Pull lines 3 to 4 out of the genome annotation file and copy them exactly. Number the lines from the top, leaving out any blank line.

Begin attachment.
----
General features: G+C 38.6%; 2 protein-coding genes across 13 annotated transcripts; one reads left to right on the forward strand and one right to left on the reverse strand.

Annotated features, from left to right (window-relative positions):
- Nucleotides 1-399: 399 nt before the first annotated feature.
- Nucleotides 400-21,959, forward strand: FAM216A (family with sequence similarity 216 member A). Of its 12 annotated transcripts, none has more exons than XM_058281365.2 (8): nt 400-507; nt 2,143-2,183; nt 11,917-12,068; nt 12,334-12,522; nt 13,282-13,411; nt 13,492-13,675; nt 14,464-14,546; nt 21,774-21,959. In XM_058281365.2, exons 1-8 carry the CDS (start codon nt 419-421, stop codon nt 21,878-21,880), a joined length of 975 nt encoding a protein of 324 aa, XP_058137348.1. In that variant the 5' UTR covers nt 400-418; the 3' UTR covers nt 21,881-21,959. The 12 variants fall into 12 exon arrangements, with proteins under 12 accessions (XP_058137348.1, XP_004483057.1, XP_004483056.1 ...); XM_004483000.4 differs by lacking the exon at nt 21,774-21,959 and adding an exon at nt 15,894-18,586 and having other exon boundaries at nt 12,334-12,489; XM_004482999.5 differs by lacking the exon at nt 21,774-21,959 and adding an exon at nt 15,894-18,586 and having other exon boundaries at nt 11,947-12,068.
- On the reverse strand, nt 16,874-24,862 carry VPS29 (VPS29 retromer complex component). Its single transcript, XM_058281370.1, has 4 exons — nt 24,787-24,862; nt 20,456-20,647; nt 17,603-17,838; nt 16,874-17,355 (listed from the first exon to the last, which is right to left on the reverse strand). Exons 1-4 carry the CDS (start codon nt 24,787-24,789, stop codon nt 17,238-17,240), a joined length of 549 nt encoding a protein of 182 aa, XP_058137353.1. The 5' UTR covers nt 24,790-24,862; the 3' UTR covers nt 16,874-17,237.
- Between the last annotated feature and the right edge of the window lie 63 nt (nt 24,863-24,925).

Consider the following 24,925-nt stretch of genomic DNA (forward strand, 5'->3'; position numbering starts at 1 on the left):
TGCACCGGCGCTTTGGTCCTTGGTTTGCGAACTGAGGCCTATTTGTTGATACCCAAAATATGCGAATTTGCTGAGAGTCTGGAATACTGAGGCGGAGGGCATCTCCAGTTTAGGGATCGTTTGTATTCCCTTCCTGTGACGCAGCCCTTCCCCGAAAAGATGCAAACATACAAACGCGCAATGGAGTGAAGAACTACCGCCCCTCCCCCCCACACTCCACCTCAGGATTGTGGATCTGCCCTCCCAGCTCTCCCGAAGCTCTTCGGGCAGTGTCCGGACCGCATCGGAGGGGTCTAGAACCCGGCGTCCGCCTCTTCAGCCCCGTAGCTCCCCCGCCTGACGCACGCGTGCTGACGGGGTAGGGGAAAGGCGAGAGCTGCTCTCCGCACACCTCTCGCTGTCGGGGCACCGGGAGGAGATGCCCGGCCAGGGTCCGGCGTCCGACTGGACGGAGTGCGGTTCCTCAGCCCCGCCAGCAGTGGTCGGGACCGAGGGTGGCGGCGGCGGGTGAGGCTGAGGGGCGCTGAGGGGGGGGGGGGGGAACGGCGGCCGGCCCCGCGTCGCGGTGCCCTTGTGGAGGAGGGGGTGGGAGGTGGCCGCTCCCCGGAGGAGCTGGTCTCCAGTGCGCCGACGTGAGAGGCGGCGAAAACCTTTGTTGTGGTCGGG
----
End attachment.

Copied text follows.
- Nucleotides 1-399: 399 nt before the first annotated feature.
- Nucleotides 400-21,959, forward strand: FAM216A (family with sequence similarity 216 member A). Of its 12 annotated transcripts, none has more exons than XM_058281365.2 (8): nt 400-507; nt 2,143-2,183; nt 11,917-12,068; nt 12,334-12,522; nt 13,282-13,411; nt 13,492-13,675; nt 14,464-14,546; nt 21,774-21,959. In XM_058281365.2, exons 1-8 carry the CDS (start codon nt 419-421, stop codon nt 21,878-21,880), a joined length of 975 nt encoding a protein of 324 aa, XP_058137348.1. In that variant the 5' UTR covers nt 400-418; the 3' UTR covers nt 21,881-21,959. The 12 variants fall into 12 exon arrangements, with proteins under 12 accessions (XP_058137348.1, XP_004483057.1, XP_004483056.1 ...); XM_004483000.4 differs by lacking the exon at nt 21,774-21,959 and adding an exon at nt 15,894-18,586 and having other exon boundaries at nt 12,334-12,489; XM_004482999.5 differs by lacking the exon at nt 21,774-21,959 and adding an exon at nt 15,894-18,586 and having other exon boundaries at nt 11,947-12,068.